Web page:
Don’t mistake this album as polished good ol’ boy rockin’, twangin’ country made for hicks. Though it’s production is sharp and glossy (it was among the first entirely digitally recorded country albums), Steve Earle himself isn’t polished, and the stories he tells aren’t romanticized. He manages to subtly pack a significant amount of American myth and character into these simple songs. He disguises them as good-timey patriotism songs, but sneaks in his own razor-sharp statements on Reagan’s America under the guise of the Southern characters he sings as, whom are portrayed with equal parts wry mockery and affection:
Just my luck
I was born in the land of plenty now there ain’t enough
I’ve been told
Nowadays it just don’t pay to be a good ol’ boy
Guitar Town, the title track, opens this LP with vigour; a love letter to life as a travelling musician, that goes through the rough times, the cheap Japanese guitars and the timeless highway spirit. Earle gets a little sentimental with My Old Friend the Blues, one of the only weak points of the experience, though I commend that he approaches it with a genuine blues attitude as opposed to the treacly, bittersweet whine of a Nashville country ballad.
It acts as part of 3 popular albums that I see as a trilogy of ‘heartland rock’ in the 80s; calls to arms for solidarity among simple folk and an older, honest vision of America in reaction to Reagan’s decade and increasing globalization and industrialism: Springsteen’s Born in the USA (1984), John Mellencamp’s Scarecrow (1985), and the album in question. While Guitar Town may not be the most fist-pumpingly arresting, it stands as the dark horse in this trio, and one of the most overlooked of its era.
8 Hillbilly Highways out of 10
Some great guitar hooks as well.
Second in a series of my picks for the best, most representative albums of the 1980s.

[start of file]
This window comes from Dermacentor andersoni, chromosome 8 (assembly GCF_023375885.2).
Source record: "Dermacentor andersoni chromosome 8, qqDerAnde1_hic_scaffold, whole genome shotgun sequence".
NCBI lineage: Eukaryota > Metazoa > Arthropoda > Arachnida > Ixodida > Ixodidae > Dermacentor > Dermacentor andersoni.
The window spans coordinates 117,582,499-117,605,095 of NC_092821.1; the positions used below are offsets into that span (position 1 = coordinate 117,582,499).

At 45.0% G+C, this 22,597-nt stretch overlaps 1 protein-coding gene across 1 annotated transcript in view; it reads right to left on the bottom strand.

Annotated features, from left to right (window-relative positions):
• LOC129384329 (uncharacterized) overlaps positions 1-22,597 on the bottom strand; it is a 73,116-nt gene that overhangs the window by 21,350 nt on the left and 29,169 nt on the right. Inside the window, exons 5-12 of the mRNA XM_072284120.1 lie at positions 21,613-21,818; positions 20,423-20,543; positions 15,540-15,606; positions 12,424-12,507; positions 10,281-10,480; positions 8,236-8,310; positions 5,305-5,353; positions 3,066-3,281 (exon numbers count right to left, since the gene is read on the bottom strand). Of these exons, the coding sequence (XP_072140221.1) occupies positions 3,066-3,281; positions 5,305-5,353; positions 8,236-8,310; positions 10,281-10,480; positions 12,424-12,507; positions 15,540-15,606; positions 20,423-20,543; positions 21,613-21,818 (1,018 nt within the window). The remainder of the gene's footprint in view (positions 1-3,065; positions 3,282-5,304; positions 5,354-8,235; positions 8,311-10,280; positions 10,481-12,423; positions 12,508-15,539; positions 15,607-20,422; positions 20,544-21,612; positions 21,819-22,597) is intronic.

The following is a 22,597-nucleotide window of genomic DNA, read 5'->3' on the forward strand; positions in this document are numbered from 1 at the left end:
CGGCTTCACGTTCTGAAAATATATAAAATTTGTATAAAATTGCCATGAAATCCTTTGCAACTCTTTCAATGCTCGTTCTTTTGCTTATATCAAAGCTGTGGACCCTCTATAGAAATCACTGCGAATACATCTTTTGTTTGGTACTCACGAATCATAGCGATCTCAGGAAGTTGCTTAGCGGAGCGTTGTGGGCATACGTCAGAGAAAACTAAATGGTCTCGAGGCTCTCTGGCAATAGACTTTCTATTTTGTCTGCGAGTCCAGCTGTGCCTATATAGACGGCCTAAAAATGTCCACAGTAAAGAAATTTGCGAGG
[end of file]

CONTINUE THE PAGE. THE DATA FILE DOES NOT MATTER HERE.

Update: As the picture to the left shows, I am using photos of my own copy of the albums in question from now on, through some miracle of image syncing that my feeble brain could not previously comprehend. I am no longer such a cretin with technology! (*the crowd roars*) Here’s R.E.M.’s Murmur from 1983…
When people say ‘R.E.M. are the originators of alternative rock’, they don’t mean that R.E.M. originated the musical nature of alternative rock to come out in the 80s and 90s. They mean that R.E.M. quite simply originated the very idea
and manner of being alternative and ‘indie’ for the 80s and 90s. Stylistically influential, but not musically, which is fine as it makes them that much more unique and inimitable. They defined the state being on the arty perimeters for around 6 years until they broke into that despicable mainstream.
The lyrics on Murmur sound utterly random, and truly weird. Not weird in an exotic, Captain Beefheart way, but weird from the mundane depths of the mind. They make absolutely no sense, which initially I thought was just lazy and stupid. Then I realized that the lyrics make perfect sense phonetically, which is what the highly rhythmic backing asks for. The nervous but measured cadences of Peter Buck’s jangling Rickenbacker are so perfectly congruent with Stipe’s floating melody, with each strange word making perfect musical sense. It’s this blend of endless hooks and cryptic lyrics that makes Murmur endlessly listenable.
You can actually measure the point when R.E.M. lost their way by measuring when Michael Stipe’s lyrics become understandable. This album is their absolute peak, before Stipe fades slowly into comprehensibility.
Note: I know there will be readers who automatically disregard R.E.M. due to excessive exposure to Everybody Hurts. Please forget it. This record is unrelated to that zippo-waving, pseudo-sensitive twaddle
Use this link at your own risk… http://www.azlyrics.com/lyrics/rem/radiofreeeurope.html